Like the interior of the dining room—a carefully designed mesh of metal, glass, and reclaimed wood—the food at WD-50 is “a mixture of old, salvaged concepts and new ideas integrated together,” says the restaurant's chef, Wylie Dufresne. Part of the vanguard of chefs serving a hi-tech style of cuisine often referred to as “molecular gastronomy,” Dufresne eschews the term, preferring to refer to his food as “modern American.”
"When I opened WD-50 seven years ago, my goal was to create a restaurant where I could continue my education," Dufresne says. His thirst for knowledge coupled with the mindset that there is no idea not worth exploring has led to some of the most innovative—and delicious—dishes on WD-50’s varied menu. “Learning classical French cuisine is a good starting point for a chef,” says Dufresne, who was trained at the French Culinary Institute in New York City, “but it’s not an ending point. I realized that with my own restaurant I could continue my education indefinitely.”
“I’ve always had questions, and over the years, I’ve discovered that often the best answers have to come from a field outside of classical cuisine," he says. Scientists working for industrial food-production companies have spent countless dollars on research developing modern gelling agents that allow for unprecedented control of texture or uniformity over a broad temperature range. The key is the willingness to separate these technologies from the world of processed foods and apply them to a single chef’s vision.
The results can be stunning: brightly colored sauces that hold together impossibly well on the plate; popcorn-flavored pudding as light on the palate as its real-life counterpart; layers of tender fried-chicken pressed and fused together into a single, tender piece of meat; peanut butter solidified and rolled into al dente tagliatelle.
“I try to instill a sense of discovery into each dish, engaging [diners] with things they might not notice on first glance but that become clear as they eat the dish.”
Oftentimes, inspiration for a dish will come from a single concept. Dufresne thought to himself, “Can I figure out a way to deep-fry hollandaise?” The problem was, hollandaise, a notoriously fickle sauce of butter and egg yolks, turns into scrambled eggs when overheated. In this case, the key to success lay not in modern techniques but in making a conceptual leap. “I realized that classical pastry cream is essentially a sweet hollandaise that’s heat-stabilized with starch,” Dufresne says. Adding starch allows it to remain stable even at the extreme temperatures in a deep-fryer.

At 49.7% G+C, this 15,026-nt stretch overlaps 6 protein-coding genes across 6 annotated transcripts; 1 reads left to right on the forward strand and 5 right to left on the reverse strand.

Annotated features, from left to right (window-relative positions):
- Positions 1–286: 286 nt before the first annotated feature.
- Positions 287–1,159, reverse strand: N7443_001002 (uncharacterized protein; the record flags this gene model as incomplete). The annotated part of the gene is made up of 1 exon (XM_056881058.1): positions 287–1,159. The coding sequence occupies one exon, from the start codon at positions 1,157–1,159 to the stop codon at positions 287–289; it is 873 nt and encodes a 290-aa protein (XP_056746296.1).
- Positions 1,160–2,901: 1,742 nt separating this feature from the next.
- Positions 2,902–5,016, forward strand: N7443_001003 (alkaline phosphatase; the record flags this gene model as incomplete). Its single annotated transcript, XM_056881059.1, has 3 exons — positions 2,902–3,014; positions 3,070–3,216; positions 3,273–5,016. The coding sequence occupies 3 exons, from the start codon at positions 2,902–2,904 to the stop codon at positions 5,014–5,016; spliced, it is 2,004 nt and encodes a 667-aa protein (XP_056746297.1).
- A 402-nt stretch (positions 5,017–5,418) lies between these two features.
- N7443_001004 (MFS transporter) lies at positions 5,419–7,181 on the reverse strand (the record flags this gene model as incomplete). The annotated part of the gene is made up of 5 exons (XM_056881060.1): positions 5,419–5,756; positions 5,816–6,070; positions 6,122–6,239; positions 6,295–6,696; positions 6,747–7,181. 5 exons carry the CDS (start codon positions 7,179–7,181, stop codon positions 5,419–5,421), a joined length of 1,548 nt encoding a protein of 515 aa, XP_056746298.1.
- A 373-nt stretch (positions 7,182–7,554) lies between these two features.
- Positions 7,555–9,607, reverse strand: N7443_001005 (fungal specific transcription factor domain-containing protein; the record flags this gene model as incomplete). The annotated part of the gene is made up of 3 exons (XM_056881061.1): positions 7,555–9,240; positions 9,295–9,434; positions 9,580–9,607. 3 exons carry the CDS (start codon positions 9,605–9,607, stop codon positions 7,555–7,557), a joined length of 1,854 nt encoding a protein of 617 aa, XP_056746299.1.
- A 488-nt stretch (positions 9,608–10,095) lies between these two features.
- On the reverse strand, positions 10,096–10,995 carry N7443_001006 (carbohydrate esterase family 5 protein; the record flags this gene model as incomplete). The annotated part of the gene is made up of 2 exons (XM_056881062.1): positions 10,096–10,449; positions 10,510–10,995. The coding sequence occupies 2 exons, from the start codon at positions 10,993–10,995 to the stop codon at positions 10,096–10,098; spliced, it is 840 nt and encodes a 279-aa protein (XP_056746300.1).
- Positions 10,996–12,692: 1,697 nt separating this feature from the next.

“From there, the question is, what do you do with fried hollandaise?” The answer was obvious: eggs Benedict. Dufresne’s version involves a cylinder of egg yolk cooked in a water bath until it achieves a fudgelike consistency, hot hollandaise that gushes out of a shell of fried English muffin crumbs, and Canadian bacon served in paper-thin crisps. “All the elements are there, so it evokes the emotions involved with eggs Benedict—whatever those may be to you—while at the same time, it’s something completely new.”
As he talks, he reaches over to a table and grabs a notebook with the title “Ideas #9” scribbled on top. The pages are crammed with scribbles, diagrams, lists. “We catalog every idea every cook has ever had,” Dufresne says. “I see the kitchen as a social experiment. The perfect creative environment where people are free to think.” He likens the effect to a “sea of ideas” in which his role is that of conductor—to coax, guide, and shape those ideas into finished dishes. “Every single cook who has ever worked in this kitchen can say, ‘I’ve left my fingerprint here,’ or ‘that’s my signature there.’”
While there is no shortage of accolades for the creative flavor combinations (try parsley with bitters, or scallops with pine needles) or whimsical techniques (aerated foie gras, or soft scrambled eggs encased in egg yolks) that this type of recipe-development process has produced, there has been recent backlash from sections of the public that perceive this type of food as too modern, intellectual, cold, or disconnected from the earth. It’s a perception that has culminated in a wave of new restaurants offering food in a simpler, more rustic style. “There’s a lot of misunderstanding surrounding our techniques.”
“It’s not just tricks or smoke and mirrors. We start with the exact same high-quality ingredients that the so-called ‘ingredient-based,’ back-to-basics restaurants use. Our method is to discover as much as we can about those ingredients. We know more about eggs now than we did seven years ago—and we’re not supposed to use that knowledge?” he asks, likening it to a backlash against scientific education. “Would anybody suggest that we stop science right now? Stop teaching kids new things in school?”
He goes on: “If we’re going to reject innovation, reject modern techniques in cooking, reject change, then how far back do we go? Do we throw out our blenders? Baking powder? Our microwaves?” To his point, many techniques that were considered cutting edge when the restaurant first opened—cooking vacuum-sealed meat in a water bath, for example—have since become part of the accepted canon and are used at nearly every high-end restaurant in the country. “Remember,” he says, pointing out the arbitrariness of drawing technological lines in the sand, “even the oven was brand new at one point.”